“Many people will face embarrassment, professional problems, and even divorce when their private details were exposed. Enter your email address (or the email address of your spouse) to see if your sexual preferences and other information was exposed on Ashley Madison or Adult Friend Finder. Please note that an email will be sent to this address.”

It’s also important to keep in mind that many of the email accounts registered to Ashley Madison seem to be stolen. However, the ability to search the data has already yielded some embarrassment for public officials and, of course, “family values” activist Josh Duggar. The article on the Daily Mail titled Names of 37 Million Cheating Spouses Are Leaked Online: Hackers Dump Huge Data File Revealing Clients of Adultery Website Ashley Madison- Including Bankers, UN and Vatican Staff goes into great detail about the company, the owners (married couple Noel and Amanda Biderman) and how hackers took it upon themselves to be the moral police of the internet. But the article also mentions,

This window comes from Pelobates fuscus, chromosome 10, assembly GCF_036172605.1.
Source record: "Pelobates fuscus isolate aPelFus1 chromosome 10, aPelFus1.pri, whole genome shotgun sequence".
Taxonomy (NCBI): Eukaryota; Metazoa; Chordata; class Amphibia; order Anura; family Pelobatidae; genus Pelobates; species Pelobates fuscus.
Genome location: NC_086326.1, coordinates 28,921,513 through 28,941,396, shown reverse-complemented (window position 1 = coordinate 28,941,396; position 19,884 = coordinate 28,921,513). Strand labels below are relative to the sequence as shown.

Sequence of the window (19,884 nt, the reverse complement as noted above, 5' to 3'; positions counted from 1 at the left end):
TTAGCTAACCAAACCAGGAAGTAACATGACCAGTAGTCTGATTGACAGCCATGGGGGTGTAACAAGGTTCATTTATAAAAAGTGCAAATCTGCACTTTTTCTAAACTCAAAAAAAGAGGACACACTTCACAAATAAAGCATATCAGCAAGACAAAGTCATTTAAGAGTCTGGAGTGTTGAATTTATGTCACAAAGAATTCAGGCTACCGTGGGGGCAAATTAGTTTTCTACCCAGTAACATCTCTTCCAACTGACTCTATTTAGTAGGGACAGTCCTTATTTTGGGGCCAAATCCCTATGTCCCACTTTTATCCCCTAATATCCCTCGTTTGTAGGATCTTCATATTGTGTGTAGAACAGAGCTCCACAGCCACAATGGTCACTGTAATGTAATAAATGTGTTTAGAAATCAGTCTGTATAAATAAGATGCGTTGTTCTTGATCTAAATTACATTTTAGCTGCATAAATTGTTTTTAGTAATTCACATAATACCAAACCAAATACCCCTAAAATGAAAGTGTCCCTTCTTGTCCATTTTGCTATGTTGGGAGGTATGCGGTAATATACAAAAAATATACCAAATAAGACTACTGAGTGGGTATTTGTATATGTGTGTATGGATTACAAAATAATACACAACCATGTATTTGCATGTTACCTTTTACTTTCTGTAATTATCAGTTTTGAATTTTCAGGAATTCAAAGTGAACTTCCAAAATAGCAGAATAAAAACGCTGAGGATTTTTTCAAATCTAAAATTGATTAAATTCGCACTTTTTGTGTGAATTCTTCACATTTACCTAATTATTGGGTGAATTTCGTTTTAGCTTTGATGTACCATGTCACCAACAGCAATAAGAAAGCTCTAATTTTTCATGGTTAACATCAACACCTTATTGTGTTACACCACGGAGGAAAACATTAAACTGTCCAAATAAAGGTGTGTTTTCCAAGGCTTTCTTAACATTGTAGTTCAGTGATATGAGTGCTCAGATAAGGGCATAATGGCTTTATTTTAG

“Ashley Madison’s sign-up process does not require verification of an email address to set up an account. This means addresses might have been used by others, and doesn’t prove that person used the site themselves.”

Some people are already claiming that they had never heard of Ashley Madison in spite of their emails being included in the data dump. Meanwhile, the Errata Security Blog entry titled Notes on the Ashley-Madison Dump defends the cybersecurity of Ashley Madison. The article says,

“They tokenized credit card transactions and didn’t store full credit card numbers. They hashed passwords correctly with bcrypt. They stored email addresses and passwords in separate tables, to make grabbing them (slightly) harder. Thus, this hasn’t become a massive breach of passwords and credit-card numbers that other large breaches have lead to. They deserve praise for this.”

Praise for this, if for nothing else. The impact of this data breach is still only beginning, with millions of marriages and reputations in the most immediate trouble, and the public perception of the cloud and cybersecurity close behind.